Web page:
Course Syllabus for

# Network Dynamics Nätverksdynamik

## FRTN30F, 7.5 credits

Valid from: Spring 2017
Decided by: Professor Thomas Johansson
Date of establishment: 2016-10-27

## General Information

Division: Automatic Control
Course type: Course given jointly for second and third cycle
The course is also given at second-cycle level with course code: FRTN30
Teaching language: English

## Aim

The course provides an introduction to and some analysis of the main mathematical models used to describe large networks and dynamical processes that evolve on networks. Motivation and applications will be drawn from social, economic, natural, and infrastructure networks, as well as networked decision systems such as sensor networks.

## Goals

Knowledge and Understanding

For a passing grade the doctoral student must

• know the basic principles of graph theory and apply them to model real-world networks
• have insight in the basic differences between different models of random graphs
• be familiar with the properties of random walks on graphs
• be able to analyze simple dynamical systems over networks
• understand emerging phenomena in large-scale networks
• be able to give an overview of modern directions in network science

Competences and Skills

For a passing grade the doctoral student must

• be able to analyze properties of (random) graphs both quantitatively and qualitatively
• be able to handle basic analytical computations for random walks
• be able to analyze simple dynamical systems over networks and to relate their behavior to the network structure
• be able to use computer tools for simulation and analysis of networks

Judgement and Approach

For a passing grade the doctoral student must

• be able to understand relations and limitations when simple models are used to describe complex networks
• be able to evaluate dominating emerging phenomena in network dynamics

## Course Contents

Basic graph theory: connectivity, degree distributions, trees, adjacency matrices, spectrum. Random graphs: Erdos-Renyi, configuration model, preferential attachment, small-world, branching process approximations Flows and games on graphs: max-flow, min-cut, optimal transport, Wardrop equilibria, evolutionary dynamics. Random walks on graphs: invariant distributions, hitting times, mixing times. Dynamical systems on graphs: distributed averaging, interacting particle systems, epidemics, opinion dynamics. Mean-field and branching process approximations.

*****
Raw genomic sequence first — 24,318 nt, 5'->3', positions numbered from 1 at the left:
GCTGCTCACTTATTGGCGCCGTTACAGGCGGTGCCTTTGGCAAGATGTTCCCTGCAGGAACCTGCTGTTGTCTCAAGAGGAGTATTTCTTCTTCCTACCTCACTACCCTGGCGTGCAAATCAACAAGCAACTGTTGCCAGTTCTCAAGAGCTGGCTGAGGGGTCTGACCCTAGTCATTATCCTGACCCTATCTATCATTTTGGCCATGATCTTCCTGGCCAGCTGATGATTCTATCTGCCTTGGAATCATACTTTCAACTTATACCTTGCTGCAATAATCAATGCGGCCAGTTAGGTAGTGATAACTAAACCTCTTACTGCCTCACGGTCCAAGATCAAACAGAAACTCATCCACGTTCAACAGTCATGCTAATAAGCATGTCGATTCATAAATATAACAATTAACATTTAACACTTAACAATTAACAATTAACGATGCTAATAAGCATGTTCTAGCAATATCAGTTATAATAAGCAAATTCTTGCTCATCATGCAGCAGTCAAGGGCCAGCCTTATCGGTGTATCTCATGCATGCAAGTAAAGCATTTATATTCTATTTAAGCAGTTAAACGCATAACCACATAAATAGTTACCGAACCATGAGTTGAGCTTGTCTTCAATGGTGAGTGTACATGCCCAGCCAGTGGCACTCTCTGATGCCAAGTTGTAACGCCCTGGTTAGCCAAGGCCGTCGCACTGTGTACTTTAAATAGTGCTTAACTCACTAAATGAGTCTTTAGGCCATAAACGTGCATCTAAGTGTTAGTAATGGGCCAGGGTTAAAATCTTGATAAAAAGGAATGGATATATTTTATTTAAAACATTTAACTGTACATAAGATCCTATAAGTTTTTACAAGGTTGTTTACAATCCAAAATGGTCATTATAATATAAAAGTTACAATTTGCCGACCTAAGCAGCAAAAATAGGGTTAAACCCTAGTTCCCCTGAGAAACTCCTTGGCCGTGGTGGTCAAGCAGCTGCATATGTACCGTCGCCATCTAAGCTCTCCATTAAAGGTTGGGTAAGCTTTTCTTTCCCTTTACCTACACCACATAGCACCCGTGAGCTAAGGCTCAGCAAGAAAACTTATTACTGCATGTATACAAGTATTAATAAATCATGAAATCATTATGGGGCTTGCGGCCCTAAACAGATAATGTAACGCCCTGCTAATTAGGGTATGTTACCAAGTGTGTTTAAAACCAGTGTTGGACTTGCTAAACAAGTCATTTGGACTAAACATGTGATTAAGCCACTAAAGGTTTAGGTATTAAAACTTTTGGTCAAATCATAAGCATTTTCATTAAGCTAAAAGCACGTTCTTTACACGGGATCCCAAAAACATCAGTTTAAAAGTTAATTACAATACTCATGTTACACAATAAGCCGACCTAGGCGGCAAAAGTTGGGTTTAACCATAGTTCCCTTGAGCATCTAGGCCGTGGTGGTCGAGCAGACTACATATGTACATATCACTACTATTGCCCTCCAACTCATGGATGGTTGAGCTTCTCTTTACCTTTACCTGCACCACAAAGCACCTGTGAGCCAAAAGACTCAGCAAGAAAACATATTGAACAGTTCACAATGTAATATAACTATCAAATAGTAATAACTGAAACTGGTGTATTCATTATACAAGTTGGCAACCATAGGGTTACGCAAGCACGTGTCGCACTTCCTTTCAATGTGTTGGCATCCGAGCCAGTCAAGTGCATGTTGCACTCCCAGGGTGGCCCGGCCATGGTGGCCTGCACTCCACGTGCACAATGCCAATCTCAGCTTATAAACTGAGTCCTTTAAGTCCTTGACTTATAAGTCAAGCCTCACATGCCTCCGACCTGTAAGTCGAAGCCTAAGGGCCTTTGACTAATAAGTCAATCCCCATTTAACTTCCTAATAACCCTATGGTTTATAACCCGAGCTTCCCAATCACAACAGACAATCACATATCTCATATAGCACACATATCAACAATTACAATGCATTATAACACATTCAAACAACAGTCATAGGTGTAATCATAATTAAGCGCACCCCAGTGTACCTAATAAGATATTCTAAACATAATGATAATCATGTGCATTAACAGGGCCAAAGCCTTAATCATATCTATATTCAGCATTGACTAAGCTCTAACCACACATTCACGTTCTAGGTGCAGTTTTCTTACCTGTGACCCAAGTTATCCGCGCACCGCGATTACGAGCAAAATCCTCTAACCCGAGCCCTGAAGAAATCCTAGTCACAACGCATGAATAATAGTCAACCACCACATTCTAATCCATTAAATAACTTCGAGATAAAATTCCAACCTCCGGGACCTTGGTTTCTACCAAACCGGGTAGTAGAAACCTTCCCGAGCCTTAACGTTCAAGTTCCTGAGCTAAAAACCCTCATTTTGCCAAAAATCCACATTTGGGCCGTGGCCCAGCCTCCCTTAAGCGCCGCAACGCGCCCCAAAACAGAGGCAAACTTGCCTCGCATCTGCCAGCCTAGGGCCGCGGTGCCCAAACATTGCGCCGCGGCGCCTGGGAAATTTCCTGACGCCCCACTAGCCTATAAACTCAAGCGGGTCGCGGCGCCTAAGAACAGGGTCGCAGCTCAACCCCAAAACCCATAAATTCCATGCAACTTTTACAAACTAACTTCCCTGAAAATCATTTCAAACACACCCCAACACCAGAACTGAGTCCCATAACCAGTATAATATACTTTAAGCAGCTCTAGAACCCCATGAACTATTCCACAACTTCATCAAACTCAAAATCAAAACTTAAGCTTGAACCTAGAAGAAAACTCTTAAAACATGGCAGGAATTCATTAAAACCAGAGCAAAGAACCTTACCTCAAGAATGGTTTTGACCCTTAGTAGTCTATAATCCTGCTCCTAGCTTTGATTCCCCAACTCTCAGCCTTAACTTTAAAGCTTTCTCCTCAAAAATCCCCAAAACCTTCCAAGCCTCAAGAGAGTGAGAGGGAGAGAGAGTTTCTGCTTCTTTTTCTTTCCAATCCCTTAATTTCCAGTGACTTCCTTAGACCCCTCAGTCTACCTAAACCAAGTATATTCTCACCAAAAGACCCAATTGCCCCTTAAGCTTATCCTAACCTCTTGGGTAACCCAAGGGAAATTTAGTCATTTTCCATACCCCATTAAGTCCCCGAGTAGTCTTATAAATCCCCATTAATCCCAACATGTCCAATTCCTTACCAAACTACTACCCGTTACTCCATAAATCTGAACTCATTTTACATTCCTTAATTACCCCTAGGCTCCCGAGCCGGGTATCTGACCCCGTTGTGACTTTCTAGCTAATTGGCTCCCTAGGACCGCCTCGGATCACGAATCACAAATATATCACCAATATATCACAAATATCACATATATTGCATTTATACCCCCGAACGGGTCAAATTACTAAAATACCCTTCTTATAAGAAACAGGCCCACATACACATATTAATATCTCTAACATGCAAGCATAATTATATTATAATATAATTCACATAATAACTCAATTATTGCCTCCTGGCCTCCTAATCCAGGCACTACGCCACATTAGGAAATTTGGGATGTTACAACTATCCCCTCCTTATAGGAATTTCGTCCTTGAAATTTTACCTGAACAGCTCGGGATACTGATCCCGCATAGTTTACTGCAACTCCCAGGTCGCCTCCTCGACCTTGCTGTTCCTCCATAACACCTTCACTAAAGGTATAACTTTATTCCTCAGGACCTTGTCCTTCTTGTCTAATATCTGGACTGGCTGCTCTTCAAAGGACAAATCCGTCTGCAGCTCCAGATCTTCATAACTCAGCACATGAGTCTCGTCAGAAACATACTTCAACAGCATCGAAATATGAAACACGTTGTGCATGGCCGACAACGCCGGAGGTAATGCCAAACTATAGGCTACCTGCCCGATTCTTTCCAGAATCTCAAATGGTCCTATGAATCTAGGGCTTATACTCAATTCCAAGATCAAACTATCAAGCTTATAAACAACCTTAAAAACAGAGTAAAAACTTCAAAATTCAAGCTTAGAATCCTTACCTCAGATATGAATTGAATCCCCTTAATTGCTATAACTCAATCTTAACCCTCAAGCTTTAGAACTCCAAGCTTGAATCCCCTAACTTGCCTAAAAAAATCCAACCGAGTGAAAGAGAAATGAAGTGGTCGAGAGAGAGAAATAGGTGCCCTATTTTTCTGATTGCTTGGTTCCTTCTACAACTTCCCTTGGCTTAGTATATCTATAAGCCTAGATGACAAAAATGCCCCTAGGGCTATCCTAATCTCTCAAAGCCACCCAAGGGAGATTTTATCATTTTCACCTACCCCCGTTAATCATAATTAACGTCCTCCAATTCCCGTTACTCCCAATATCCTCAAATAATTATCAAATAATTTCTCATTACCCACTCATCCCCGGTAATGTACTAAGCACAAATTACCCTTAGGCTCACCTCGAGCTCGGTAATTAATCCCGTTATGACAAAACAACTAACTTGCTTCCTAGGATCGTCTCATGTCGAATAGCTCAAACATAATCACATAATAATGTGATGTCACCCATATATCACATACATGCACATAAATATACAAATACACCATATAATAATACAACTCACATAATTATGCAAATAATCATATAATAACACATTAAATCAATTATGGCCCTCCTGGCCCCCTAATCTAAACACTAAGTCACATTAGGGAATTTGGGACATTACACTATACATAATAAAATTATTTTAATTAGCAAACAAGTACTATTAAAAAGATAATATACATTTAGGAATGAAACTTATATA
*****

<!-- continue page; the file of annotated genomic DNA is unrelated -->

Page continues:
## Course Literature

D. Easley & J. Kleinberg: Networks, crowds and markets, reasoning about a highly connected world. Cambridge University Press, 2010, ISBN: 978-0-521-19533-1. Supplement to lecturer's notes. R. Van Der Hofstad: Random Graphs and Complex Networks. Supplement to lecturer's notes. Tillgänglig online via http://www.win.tue.nl/~rhofstad/. D. Levin, Y. Peres, E. Wilmer: Markov chains and mixing times. American Mathematical Society, 2009, ISBN: 978-0-8218-4739-8. Supplement to lecturer's notes.

## Instruction Details

Types of instruction: Lectures, laboratory exercises, exercises

## Examination Details

Examination formats: Written exam, written assignments. Skriftlig examen, fyra godkända inlämningsuppgifter.
Grading scale: Failed, pass
Examiner:

## Admission Details

Assumed prior knowledge: FRT010 Automatic Control, Basic Course

## Contact and Other Information

Course coordinator: Giacomo Como <giacomo.como@control.lth.se>